I lead at a listening/seeing workshop at our Rag Factory class this week, where I tried to put all my favourite listening games and seeing exercises into one workshop.
I think listening and seeing are one of the most important and core skills of improvisation. If you aren’t listening or seeing the other improvisers you aren’t improvising with them, as you’re missing everything they are doing. It's a first requirement.
Without listening and seeing we end up with improvisers inhabiting different worlds, and the bottom falls out of the scene/game.
Also listening is one of the hardest skills to miss in yourself, because you often don’t realise you’ve missed stuff, because you’ve missed it and never even knew it was there in the first place. Most improvisers think they are great listeners, and only when they do some exercises do they see how much they are missing.
So here are my favourite listening and seeing exercises from tonight, in no particular order:
Group of actors together (4-12 or so)
They all talk together in one voice at the same time.
No one actor leads. If that starts to happen get them to lead only a syllabule and not the whole word.
Get everyone to look at each other constantly.
Can play with two groups meeting, or set a party with multiple groups chatting.
Also teaches people to be obvious, as that's when the group mind kicks in for this game.
One of Dylan Emery’s favourite games, who I originally learnt it from, thanks Dylan.
At first the group copies the leader who talks very obviously, and they all talk loud saying what he’s saying at the same time and in the same way. Gradually they lower the volume until they are just saying it in their heads. So I can now point to different people and they pick up on the story/sentence, even if it's mid word. It's very easy to spot when you aren't listening in this game, as it grinds to a halt.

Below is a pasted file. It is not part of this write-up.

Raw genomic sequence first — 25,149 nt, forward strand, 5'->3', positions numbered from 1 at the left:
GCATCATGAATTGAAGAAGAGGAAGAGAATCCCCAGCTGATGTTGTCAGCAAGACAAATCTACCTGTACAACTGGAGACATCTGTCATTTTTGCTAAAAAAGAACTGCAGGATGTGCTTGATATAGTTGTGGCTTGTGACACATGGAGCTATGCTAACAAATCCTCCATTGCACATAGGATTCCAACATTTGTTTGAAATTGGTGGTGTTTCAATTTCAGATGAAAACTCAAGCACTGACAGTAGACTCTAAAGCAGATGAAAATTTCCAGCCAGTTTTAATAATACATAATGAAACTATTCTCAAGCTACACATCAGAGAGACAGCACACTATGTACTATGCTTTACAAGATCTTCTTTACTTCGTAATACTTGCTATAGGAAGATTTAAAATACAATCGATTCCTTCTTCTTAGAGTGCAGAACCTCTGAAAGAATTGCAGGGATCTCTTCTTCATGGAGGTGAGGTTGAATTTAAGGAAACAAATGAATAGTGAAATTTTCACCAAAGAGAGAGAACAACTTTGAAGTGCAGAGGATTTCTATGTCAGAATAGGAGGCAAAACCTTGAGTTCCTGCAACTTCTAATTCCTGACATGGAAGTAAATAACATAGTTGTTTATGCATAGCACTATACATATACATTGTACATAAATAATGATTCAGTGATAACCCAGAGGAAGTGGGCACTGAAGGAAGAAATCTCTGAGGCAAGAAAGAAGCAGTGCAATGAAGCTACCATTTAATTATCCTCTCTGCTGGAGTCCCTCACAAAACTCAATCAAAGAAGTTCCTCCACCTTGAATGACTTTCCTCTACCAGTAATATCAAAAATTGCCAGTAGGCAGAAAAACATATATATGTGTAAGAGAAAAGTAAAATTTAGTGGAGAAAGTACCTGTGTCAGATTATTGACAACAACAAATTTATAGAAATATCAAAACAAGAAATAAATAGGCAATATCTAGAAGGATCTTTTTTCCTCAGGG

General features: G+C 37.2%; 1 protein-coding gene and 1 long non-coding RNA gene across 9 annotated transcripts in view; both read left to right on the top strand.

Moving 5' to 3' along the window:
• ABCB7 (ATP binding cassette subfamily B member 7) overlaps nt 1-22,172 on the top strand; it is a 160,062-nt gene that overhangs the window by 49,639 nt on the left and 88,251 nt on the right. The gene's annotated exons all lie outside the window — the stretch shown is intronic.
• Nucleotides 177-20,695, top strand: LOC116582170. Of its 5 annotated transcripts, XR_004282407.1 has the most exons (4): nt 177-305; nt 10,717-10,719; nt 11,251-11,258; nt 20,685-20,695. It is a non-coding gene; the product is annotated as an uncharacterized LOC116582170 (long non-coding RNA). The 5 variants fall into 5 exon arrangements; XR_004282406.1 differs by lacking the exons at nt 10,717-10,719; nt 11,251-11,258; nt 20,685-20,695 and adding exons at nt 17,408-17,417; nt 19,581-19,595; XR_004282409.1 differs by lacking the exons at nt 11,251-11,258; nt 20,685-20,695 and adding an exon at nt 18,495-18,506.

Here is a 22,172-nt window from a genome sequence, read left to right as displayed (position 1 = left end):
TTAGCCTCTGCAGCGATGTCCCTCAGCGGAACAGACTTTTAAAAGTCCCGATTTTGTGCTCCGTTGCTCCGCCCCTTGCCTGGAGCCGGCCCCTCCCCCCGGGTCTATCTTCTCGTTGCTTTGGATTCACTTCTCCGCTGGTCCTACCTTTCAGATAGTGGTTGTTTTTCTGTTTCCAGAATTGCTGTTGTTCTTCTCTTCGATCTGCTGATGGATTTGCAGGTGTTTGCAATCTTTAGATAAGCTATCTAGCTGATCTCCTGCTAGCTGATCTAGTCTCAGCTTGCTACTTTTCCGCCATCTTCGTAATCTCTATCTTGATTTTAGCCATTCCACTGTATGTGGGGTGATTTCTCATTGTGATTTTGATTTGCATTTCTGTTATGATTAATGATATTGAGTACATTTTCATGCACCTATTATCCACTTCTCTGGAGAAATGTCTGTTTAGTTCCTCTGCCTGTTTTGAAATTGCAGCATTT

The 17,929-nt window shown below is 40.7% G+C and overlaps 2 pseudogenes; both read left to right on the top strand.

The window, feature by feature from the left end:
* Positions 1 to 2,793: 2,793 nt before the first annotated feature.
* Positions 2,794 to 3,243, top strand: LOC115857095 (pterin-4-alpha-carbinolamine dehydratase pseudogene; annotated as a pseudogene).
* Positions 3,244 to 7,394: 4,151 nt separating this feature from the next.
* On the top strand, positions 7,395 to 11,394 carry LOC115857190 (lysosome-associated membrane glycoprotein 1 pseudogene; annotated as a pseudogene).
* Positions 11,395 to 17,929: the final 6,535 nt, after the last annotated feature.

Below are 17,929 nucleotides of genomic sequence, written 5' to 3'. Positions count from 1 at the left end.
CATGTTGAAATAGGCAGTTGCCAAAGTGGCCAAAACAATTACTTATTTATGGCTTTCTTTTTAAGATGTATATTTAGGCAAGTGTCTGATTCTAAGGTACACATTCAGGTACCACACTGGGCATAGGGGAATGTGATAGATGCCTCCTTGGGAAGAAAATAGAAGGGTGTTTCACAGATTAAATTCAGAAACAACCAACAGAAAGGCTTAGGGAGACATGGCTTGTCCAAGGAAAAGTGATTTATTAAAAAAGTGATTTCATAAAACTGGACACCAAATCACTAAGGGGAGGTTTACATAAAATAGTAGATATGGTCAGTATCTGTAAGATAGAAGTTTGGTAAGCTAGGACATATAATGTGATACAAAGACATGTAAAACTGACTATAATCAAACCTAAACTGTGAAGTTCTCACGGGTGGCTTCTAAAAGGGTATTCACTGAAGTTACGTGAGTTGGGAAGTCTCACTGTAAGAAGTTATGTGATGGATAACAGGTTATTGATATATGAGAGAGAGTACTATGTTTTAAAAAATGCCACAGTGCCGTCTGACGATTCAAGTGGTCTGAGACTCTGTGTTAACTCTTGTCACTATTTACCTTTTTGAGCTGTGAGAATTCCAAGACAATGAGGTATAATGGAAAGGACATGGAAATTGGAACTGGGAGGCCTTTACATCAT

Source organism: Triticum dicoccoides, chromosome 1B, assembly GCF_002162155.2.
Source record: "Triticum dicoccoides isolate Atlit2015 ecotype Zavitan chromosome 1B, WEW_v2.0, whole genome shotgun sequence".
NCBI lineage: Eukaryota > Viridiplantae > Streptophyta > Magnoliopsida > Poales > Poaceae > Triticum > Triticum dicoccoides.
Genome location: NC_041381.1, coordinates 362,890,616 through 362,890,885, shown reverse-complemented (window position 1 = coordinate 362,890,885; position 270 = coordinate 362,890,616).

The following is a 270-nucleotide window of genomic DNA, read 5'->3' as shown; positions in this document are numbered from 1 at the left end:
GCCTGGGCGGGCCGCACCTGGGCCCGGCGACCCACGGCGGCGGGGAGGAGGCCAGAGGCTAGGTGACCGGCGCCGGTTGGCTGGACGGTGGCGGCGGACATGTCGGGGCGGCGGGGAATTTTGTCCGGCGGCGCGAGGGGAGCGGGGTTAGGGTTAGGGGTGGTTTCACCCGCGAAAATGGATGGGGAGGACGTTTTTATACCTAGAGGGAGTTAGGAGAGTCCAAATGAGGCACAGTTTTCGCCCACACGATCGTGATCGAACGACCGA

Try and help people pick up mid word and carry on immediately, rather than jumping to different subjects or recapping the last 4 words.
We then got the group to tell stories like this, with me pointing to the person who was to speak out loud, while the others voice mirrored inside their head. This is similar to the game Storyteller Die. Quite often popular impro games get dismissed, but I think if you get to the core of why they are there in the first place you can find they are still gems. Storyteller Die is a great listening game, and also a great game for removing the inner judge.
Simple game, but so fascinating to play.
Pretend their is a mirror between you.
One of you leads, the other becomes the mirror image. The whole group can play this in pairs all at once.
Swap roles, so other leads and other follows.
Remind them that they aren't just heads and hands, people have legs and feet and loads of other things too, so awaken the whole body.
Change it so that neither are leading, they are both mirror images of each other and just increase what is already there. So if one person raises a hand the other is doing at the same time and then continues this movement.
Change into impulse and response. One person makes another move. The other makes a response. If they get caught in their head just return to mirroring.
People come in one by one playing individual parts of sound and movement in a machine that represents something physical, an emotion, or a concept. Keith Johnstone mentions it in is book but says it's not worth doing. I actually think it is one of the best group physical exercises going, as it teachers actors to build a complete stage picture quickly. Also great for listening and seeing as there are so many parts to be aware of.
Repeat Last Line
Two actors play a scene. Each actor must repeat the last line the other actor said word by word perfect before adding something new. They can change grammar and emotion etc to make it make sense for them. A great listening game, and one where you can spot if people aren't listening as they miss words. Pick them up on every single word missed, otherwise it's no point in playing the game. For instance:
A: Hello Mr. Hilgarberry.
B. Hello. Mr. Hilgarberry, that's me, welcome to the laboratory.
A: That's you. Welcome to the laboratory indeed, I've heard a lot about you.
B. Indeed! I've heard a lot about you too! Professor McMacelberry, the fastest atom smasher this side of Switzerland.
A: Too. Professor McMacelberry, the fastest atom smasher this side of Switzerland. They don't call me Fusion Man for nothing!
So overall, if you can't see or hear what the other improvisers are doing, you can't really improvise with them. Mick Napier suggests that concentrating too much on listening alone can be a bad thing though, as it makes people passive and not actually adding anything, which I also agree with. So as always in impro, I think it's a matter of balance, and definitely a skill worth practicing.